Over the last couple of years, we’ve gotten story after story about gigantic pharmaceutical corporation fines. Novartis, $420 million. Abbott Laboratories, $1.5 billion. GlaxoSmithKline $3 billion. Pfizer, $11 billion in a combination of fines. We, the public, are supposed to be happy, even ecstatic, about it. But I see no cause for celebration.
It looks more like a cover-up than a genuine attempt to deal with malfeasance.
The crimes involved are ones of severe aggression. These companies have perpetrated attacks on millions of humans with their products—and these corporations are fully aware of what they’ve done. People die from their products, but not a single person has been punished for it.
All that’s happened is fines for the corporations, and those fines are nothing more than a cost of doing business. It gives the impression of punishment and leaves a sense that they’ll do better in the future. It makes people believe that they’ll think twice before doing it again. Besides, even with a bad reputation, Big Pharma keeps selling its products as if they were as popular as movie stars.
When was the last time we heard one of these pharmaceutical corporations suffering a net loss? And why would they? In every case, the fines are less than the profits they’ve made from the drugs that resulted in the fines! The Guardian reports that, for the term covered by the fine, Glaxo made $10.4 billion in Avandia sales, $11.6 billion in Paxil sales, and $5.9 billion in Wellbutrin sales, for a total income of $27.9 billion from these products alone.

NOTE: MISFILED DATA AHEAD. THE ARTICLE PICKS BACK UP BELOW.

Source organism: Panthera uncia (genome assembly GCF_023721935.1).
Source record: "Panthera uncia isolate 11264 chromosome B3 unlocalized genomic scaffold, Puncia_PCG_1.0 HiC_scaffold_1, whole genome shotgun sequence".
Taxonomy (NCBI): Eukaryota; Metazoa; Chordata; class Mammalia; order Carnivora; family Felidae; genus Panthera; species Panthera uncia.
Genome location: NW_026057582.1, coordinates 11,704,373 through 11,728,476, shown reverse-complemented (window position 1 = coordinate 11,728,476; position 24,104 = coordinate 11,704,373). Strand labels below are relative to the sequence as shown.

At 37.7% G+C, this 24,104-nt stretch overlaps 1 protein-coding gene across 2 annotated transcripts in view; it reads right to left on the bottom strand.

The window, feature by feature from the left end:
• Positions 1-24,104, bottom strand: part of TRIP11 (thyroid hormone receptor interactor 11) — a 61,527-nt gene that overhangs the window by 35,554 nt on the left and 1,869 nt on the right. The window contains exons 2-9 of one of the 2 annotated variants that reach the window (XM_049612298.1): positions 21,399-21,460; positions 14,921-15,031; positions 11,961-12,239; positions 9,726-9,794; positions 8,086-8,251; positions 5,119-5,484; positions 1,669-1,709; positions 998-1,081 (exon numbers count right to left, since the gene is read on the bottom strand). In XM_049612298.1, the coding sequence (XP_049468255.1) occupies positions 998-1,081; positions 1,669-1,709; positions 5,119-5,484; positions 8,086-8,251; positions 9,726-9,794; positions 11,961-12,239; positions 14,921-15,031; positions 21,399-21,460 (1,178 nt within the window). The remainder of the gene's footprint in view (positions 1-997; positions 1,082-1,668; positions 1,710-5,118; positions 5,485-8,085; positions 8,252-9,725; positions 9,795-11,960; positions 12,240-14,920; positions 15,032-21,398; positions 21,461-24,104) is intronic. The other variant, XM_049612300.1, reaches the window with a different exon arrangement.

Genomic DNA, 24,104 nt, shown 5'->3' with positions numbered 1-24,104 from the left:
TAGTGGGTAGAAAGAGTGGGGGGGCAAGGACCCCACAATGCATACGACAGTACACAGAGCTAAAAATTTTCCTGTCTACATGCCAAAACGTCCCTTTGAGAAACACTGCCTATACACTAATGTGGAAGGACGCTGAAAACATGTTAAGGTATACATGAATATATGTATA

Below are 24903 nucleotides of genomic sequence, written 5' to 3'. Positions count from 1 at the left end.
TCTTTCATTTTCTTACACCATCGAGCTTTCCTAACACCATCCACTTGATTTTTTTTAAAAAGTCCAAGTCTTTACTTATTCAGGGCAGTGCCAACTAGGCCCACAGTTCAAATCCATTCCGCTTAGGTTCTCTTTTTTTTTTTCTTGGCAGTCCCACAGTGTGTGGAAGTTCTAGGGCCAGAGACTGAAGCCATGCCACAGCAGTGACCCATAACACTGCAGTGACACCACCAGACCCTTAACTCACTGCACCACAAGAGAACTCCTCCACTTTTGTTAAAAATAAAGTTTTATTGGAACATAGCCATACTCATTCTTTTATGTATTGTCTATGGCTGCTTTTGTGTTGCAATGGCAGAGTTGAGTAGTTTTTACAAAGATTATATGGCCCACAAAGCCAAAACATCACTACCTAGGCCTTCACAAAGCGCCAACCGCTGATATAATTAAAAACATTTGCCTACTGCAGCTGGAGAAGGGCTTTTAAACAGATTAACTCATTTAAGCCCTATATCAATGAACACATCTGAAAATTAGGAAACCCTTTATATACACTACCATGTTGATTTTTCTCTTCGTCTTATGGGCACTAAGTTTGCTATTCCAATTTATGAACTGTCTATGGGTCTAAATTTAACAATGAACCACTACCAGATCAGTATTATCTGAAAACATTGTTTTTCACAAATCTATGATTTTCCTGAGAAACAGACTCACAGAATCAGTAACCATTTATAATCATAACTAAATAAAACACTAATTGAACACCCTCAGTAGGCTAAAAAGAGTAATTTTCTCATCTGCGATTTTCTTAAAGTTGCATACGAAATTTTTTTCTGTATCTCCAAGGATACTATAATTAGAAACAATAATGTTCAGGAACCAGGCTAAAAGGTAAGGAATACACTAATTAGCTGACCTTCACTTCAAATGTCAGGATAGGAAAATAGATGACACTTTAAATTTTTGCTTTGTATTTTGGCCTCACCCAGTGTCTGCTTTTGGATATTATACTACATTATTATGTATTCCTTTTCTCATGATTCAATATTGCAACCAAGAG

Glaxo’s profits for the first 9 months of 2012 were about $9.6 billion. Glaxo’s profits for a single quarter are bigger than the $3 billion fine.
The relatively low fines, though, isn’t the worst of it. Where does that money go? To all those people who’ve been harmed? To the families of people who’ve died? Not a single penny. They go to government coffers. How many more boondoggles will those fines support? They certainly won’t go towards lowering your taxes.
These fines are nothing more than a show. They give an impression of bringing pharmaceutical giants to heel, but nothing of the sort is accomplished.
Frankly, no fine is adequate to stop the kind of malfeasance Big Pharma perpetrates every day on millions of people. Their products are maiming and killing people! How can a fine suffice as punishment? Why aren’t the guilty people brought to trial? These are attacks on human beings, not simply fraud against their savings.
The people who are harmed, whose lives are destroyed, whose careers are devastated, whose futures are lost, whose families lose their companionship and support—these people see nothing of those fines. Worse, there is no motivation on the part of the drug giants to do things differently. Lives will continue to be destroyed, as long as people’s lives aren’t even considered to have as much value as the government and insurance coffers that are defrauded.
Fines are a slap in the face to those who’ve been harmed. They are nothing more than another demonstration of the collusion between government and Big Pharma, not to mention other industries that get the same treatment.
The business of business is the only thing understood by either corporations or governments in thrall to them. It will not be compromised, no matter how much harm is brought to people. Not until people are brought to justice for the harms done by pharmaceutical corporations will anything change. Corporations are composed of people. People make the decisions that result in drug fraud that results in death and disability. Allowing people to hide behind a corporate front is the same as condoning murder.
Because that’s what it is—murder for profit. Not a crime of passion, but cold blooded murder with complete indifference to the victims. When our governments address the issue of pharmaceutical malfeasance in the proper terms of people’s lives, then I’ll be impressed. Fines are a farce, a slap in the face of their victims.